I awoke this morning to a headline in my Google news feed that read "Sherlock Holmes Writer Wasn't Involved in Human Ancestor Hoax."
And my first thought was, "Of course he wasn't. Watson had nothing to do with that."
The "Piltdown Man," archeological fraud from the early 1900s, has long been a bit like the Jack the Ripper murders to fossil geeks, a curious historical footnote where a criminal seems to have gotten away with going undiscovered. And where there is crime in Britain, who do we always turn to as a suspect?
One Arthur Conan Doyle.
Known for having perpetrated a few harmless frauds like his Professor Challenger pictures and helping popularize some others, like the Cottingley fairies or certain seance trickery, Conan Doyle makes an easy target. Especially after he convinced the world that our records of the world's greatest solver of crime was written by him and not John H. Watson, M.D.
These latest series of articles may report that a study seems to have cleared Doyle of any wrongdoing in the Piltdown business, but his biggest hoax lives on, with his name still appearing on the spine of every single copy of The Adventures of Sherlock Holmes in existence. There have been writers who foolishly attempted to claim that Doyle stole work like The Hound of the Baskervilles from another writer, like Fletcher Robinson, but poor John Watson remains, to this day, uncredited by society at large.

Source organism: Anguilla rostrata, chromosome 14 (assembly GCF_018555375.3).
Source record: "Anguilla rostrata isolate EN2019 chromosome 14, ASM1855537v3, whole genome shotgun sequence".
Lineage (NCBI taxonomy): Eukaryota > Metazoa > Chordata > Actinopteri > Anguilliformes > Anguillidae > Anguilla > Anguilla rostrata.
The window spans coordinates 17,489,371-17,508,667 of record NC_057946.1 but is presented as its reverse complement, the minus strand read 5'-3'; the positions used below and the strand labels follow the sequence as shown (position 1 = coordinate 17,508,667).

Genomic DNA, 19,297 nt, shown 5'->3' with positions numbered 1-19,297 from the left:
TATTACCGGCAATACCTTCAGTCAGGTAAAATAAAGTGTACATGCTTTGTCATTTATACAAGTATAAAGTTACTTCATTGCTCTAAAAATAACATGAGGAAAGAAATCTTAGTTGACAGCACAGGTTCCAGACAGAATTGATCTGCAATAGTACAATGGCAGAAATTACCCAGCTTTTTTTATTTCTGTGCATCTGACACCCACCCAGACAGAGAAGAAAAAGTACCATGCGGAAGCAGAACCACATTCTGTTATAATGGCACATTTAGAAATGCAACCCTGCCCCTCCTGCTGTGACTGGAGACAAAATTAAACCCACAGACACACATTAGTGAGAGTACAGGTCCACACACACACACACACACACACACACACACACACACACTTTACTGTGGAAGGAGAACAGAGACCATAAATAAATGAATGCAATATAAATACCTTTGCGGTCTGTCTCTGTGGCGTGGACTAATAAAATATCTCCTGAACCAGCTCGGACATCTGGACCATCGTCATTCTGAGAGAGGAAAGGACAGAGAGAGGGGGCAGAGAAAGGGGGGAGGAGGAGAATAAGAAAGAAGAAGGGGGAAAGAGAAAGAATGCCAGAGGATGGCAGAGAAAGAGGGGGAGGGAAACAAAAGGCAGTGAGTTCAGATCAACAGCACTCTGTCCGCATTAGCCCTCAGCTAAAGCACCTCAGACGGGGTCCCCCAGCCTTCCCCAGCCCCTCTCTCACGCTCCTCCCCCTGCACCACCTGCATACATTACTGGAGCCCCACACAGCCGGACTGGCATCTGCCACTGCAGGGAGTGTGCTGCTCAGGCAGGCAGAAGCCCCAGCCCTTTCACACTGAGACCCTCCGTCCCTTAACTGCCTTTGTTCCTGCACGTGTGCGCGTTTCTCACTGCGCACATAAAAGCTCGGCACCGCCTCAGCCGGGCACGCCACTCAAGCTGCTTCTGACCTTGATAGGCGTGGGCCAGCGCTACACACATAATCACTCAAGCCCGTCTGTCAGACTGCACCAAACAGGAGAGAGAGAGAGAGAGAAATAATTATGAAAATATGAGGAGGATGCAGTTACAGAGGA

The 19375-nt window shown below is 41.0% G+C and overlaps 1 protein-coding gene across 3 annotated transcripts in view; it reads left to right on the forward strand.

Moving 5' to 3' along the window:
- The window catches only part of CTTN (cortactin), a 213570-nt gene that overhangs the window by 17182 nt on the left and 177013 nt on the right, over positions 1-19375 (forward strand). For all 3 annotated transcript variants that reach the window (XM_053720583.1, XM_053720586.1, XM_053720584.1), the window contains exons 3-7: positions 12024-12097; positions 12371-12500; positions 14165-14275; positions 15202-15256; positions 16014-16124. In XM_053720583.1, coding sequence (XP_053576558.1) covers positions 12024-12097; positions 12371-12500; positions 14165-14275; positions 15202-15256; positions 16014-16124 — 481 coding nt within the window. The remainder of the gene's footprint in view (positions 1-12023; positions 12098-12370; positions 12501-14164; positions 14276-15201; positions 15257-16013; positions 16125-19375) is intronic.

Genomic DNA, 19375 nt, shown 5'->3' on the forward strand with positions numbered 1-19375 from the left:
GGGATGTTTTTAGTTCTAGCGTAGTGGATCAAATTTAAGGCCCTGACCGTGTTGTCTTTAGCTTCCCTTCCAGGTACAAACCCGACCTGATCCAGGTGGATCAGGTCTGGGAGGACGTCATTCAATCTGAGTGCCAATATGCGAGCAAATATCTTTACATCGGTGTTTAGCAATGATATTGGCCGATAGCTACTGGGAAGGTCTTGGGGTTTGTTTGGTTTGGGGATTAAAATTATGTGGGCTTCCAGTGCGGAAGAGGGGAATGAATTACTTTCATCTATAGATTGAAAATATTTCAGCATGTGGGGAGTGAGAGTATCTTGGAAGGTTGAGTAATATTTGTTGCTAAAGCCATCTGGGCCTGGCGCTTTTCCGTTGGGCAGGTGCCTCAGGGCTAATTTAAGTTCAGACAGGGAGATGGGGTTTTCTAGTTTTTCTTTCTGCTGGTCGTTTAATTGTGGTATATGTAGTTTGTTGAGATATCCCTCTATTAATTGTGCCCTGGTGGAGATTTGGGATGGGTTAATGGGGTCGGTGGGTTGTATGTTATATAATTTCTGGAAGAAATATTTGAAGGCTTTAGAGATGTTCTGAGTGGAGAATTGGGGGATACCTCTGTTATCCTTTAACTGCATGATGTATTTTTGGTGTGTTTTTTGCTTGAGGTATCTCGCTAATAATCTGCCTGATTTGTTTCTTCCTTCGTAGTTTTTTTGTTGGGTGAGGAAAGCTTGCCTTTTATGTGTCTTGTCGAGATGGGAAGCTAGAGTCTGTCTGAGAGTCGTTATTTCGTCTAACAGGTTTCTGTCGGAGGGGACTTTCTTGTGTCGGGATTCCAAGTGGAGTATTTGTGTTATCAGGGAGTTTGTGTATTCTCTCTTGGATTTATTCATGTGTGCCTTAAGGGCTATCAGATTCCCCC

The greatest fans of Watson's writings have cherished their grasp of Watson's authorship for a good century now, while those more fearful of being locked away in a madhouse, as many intellectual dissidents of history have been, timidly add "but we really know Conan Doyle wrote them . . . we're just playing." And Conan Doyle's truly great hoax lives on.
But the times are changing. A great share of Americans recently saw past the accepted fraud that a reality TV show character's leadership traits were thought to be, and nominated him to run their country. Perhaps now those same folk can see through Doyle's fraud and help us give John Watson the credit he deserves.
For the moment though, at least one headline has let us know that Watson had nothing to do with that Piltdown man business. I'm still a little bit suspicious of Arthur Conan Doyle, however. (And he's got that weird assassin/serial killer three-names thing going, doesn't he? Maybe we should get back to the Ripper theory . . .)